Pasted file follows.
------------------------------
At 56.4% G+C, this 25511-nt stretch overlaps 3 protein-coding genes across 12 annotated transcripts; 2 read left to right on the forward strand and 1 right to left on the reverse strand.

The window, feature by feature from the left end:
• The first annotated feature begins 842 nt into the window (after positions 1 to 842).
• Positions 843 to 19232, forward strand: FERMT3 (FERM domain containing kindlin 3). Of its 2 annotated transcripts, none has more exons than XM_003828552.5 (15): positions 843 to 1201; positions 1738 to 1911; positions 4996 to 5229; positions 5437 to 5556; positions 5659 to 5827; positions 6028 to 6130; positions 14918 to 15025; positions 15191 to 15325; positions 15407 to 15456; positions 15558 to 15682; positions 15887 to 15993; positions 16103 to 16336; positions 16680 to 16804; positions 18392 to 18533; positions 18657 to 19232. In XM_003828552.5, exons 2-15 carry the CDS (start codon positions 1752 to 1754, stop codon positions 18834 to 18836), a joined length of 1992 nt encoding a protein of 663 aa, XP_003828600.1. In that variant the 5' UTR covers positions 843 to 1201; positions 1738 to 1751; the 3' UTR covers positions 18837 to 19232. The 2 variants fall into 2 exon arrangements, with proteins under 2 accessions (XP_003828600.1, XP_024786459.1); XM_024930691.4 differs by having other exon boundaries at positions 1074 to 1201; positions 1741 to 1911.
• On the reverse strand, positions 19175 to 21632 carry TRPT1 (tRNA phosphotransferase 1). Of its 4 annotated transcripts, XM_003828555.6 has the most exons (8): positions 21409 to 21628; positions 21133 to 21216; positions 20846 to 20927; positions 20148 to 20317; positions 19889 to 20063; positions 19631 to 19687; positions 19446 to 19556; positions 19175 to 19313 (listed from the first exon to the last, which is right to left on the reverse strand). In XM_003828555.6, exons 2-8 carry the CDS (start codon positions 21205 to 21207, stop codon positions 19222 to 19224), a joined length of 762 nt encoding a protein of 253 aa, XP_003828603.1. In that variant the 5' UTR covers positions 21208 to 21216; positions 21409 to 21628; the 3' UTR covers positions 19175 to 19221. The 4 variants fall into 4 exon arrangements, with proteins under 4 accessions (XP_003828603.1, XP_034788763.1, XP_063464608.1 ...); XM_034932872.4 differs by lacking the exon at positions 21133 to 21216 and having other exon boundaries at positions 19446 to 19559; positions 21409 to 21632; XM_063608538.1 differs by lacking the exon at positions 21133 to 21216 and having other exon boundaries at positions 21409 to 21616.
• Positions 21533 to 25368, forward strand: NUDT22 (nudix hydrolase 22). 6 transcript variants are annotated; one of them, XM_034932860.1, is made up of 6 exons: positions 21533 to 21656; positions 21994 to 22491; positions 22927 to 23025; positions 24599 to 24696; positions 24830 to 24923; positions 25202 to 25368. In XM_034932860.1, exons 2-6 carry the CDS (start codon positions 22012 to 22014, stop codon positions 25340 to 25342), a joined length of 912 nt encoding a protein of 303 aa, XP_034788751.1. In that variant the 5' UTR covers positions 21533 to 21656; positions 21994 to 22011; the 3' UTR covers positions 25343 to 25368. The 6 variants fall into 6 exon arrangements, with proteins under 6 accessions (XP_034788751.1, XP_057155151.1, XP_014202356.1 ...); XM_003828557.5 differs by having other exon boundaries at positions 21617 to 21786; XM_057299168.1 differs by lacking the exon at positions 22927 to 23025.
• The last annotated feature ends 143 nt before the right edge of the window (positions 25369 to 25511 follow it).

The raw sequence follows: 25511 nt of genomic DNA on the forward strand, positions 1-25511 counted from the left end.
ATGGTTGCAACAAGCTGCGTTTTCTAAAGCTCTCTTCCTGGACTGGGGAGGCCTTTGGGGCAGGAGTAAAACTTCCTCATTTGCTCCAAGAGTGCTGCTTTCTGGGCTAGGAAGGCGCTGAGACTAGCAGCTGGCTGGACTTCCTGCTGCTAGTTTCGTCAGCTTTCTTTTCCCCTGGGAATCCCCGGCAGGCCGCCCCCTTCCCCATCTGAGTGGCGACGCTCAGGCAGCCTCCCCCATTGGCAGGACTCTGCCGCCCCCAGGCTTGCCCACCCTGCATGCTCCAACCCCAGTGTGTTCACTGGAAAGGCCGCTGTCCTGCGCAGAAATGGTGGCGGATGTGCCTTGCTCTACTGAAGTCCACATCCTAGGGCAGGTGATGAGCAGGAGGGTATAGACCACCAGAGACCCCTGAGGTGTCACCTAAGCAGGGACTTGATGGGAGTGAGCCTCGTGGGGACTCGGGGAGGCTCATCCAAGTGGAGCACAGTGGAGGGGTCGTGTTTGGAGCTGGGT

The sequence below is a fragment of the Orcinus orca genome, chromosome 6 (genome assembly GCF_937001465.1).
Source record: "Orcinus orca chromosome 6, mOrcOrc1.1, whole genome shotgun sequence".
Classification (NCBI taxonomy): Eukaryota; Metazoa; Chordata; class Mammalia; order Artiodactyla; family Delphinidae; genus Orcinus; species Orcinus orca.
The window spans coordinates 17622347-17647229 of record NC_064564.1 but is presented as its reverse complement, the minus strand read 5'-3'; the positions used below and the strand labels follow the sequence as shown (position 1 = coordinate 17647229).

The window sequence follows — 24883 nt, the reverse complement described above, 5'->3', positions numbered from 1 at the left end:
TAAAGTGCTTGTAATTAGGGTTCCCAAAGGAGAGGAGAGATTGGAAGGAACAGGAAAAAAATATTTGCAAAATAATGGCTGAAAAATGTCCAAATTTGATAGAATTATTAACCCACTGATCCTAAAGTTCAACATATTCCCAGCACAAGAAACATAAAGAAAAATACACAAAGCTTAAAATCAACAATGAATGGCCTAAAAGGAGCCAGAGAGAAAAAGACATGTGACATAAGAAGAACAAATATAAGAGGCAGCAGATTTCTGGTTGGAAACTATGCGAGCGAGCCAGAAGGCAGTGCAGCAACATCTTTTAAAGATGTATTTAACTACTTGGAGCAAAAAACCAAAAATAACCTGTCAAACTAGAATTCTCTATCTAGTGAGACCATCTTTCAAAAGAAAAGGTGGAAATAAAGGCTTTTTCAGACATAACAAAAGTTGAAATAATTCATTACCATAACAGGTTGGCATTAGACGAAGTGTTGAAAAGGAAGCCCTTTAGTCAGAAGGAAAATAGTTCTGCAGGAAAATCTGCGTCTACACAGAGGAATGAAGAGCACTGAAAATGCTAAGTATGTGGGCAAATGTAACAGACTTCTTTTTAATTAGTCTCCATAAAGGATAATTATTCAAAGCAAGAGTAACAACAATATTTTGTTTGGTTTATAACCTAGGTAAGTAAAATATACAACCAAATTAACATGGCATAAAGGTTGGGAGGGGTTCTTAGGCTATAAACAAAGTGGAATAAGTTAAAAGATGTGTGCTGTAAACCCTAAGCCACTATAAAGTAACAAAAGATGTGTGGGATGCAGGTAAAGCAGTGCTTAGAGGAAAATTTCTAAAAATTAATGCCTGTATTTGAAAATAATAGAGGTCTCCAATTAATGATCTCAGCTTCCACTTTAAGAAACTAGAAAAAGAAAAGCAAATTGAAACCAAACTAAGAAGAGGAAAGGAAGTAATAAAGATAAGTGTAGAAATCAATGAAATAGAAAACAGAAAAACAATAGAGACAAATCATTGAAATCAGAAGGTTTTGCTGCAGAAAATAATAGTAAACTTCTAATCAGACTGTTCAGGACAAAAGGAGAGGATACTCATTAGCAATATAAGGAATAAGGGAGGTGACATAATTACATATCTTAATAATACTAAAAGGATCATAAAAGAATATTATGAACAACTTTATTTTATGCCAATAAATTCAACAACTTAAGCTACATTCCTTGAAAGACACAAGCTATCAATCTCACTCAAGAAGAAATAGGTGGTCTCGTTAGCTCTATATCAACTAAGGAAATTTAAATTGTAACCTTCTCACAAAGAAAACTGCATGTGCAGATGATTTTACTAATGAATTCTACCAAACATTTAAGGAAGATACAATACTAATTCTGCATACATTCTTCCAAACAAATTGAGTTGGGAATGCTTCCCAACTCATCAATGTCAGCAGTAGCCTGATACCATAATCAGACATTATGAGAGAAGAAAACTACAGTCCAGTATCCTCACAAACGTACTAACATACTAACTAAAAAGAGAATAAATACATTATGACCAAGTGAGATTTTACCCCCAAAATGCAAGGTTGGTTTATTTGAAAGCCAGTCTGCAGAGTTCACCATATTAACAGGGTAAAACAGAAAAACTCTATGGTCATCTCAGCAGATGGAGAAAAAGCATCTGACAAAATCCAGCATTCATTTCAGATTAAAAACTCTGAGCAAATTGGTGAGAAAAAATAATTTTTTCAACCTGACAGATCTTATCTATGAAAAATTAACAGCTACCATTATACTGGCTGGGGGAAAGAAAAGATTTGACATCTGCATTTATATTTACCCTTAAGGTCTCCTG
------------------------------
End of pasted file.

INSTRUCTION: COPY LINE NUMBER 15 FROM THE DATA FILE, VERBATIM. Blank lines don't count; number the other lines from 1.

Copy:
TAAAGTGCTTGTAATTAGGGTTCCCAAAGGAGAGGAGAGATTGGAAGGAACAGGAAAAAAATATTTGCAAAATAATGGCTGAAAAATGTCCAAATTTGATAGAATTATTAACCCACTGATCCTAAAGTTCAACATATTCCCAGCACAAGAAACATAAAGAAAAATACACAAAGCTTAAAATCAACAATGAATGGCCTAAAAGGAGCCAGAGAGAAAAAGACATGTGACATAAGAAGAACAAATATAAGAGGCAGCAGATTTCTGGTTGGAAACTATGCGAGCGAGCCAGAAGGCAGTGCAGCAACATCTTTTAAAGATGTATTTAACTACTTGGAGCAAAAAACCAAAAATAACCTGTCAAACTAGAATTCTCTATCTAGTGAGACCATCTTTCAAAAGAAAAGGTGGAAATAAAGGCTTTTTCAGACATAACAAAAGTTGAAATAATTCATTACCATAACAGGTTGGCATTAGACGAAGTGTTGAAAAGGAAGCCCTTTAGTCAGAAGGAAAATAGTTCTGCAGGAAAATCTGCGTCTACACAGAGGAATGAAGAGCACTGAAAATGCTAAGTATGTGGGCAAATGTAACAGACTTCTTTTTAATTAGTCTCCATAAAGGATAATTATTCAAAGCAAGAGTAACAACAATATTTTGTTTGGTTTATAACCTAGGTAAGTAAAATATACAACCAAATTAACATGGCATAAAGGTTGGGAGGGGTTCTTAGGCTATAAACAAAGTGGAATAAGTTAAAAGATGTGTGCTGTAAACCCTAAGCCACTATAAAGTAACAAAAGATGTGTGGGATGCAGGTAAAGCAGTGCTTAGAGGAAAATTTCTAAAAATTAATGCCTGTATTTGAAAATAATAGAGGTCTCCAATTAATGATCTCAGCTTCCACTTTAAGAAACTAGAAAAAGAAAAGCAAATTGAAACCAAACTAAGAAGAGGAAAGGAAGTAATAAAGATAAGTGTAGAAATCAATGAAATAGAAAACAGAAAAACAATAGAGACAAATCATTGAAATCAGAAGGTTTTGCTGCAGAAAATAATAGTAAACTTCTAATCAGACTGTTCAGGACAAAAGGAGAGGATACTCATTAGCAATATAAGGAATAAGGGAGGTGACATAATTACATATCTTAATAATACTAAAAGGATCATAAAAGAATATTATGAACAACTTTATTTTATGCCAATAAATTCAACAACTTAAGCTACATTCCTTGAAAGACACAAGCTATCAATCTCACTCAAGAAGAAATAGGTGGTCTCGTTAGCTCTATATCAACTAAGGAAATTTAAATTGTAACCTTCTCACAAAGAAAACTGCATGTGCAGATGATTTTACTAATGAATTCTACCAAACATTTAAGGAAGATACAATACTAATTCTGCATACATTCTTCCAAACAAATTGAGTTGGGAATGCTTCCCAACTCATCAATGTCAGCAGTAGCCTGATACCATAATCAGACATTATGAGAGAAGAAAACTACAGTCCAGTATCCTCACAAACGTACTAACATACTAACTAAAAAGAGAATAAATACATTATGACCAAGTGAGATTTTACCCCCAAAATGCAAGGTTGGTTTATTTGAAAGCCAGTCTGCAGAGTTCACCATATTAACAGGGTAAAACAGAAAAACTCTATGGTCATCTCAGCAGATGGAGAAAAAGCATCTGACAAAATCCAGCATTCATTTCAGATTAAAAACTCTGAGCAAATTGGTGAGAAAAAATAATTTTTTCAACCTGACAGATCTTATCTATGAAAAATTAACAGCTACCATTATACTGGCTGGGGGAAAGAAAAGATTTGACATCTGCATTTATATTTACCCTTAAGGTCTCCTG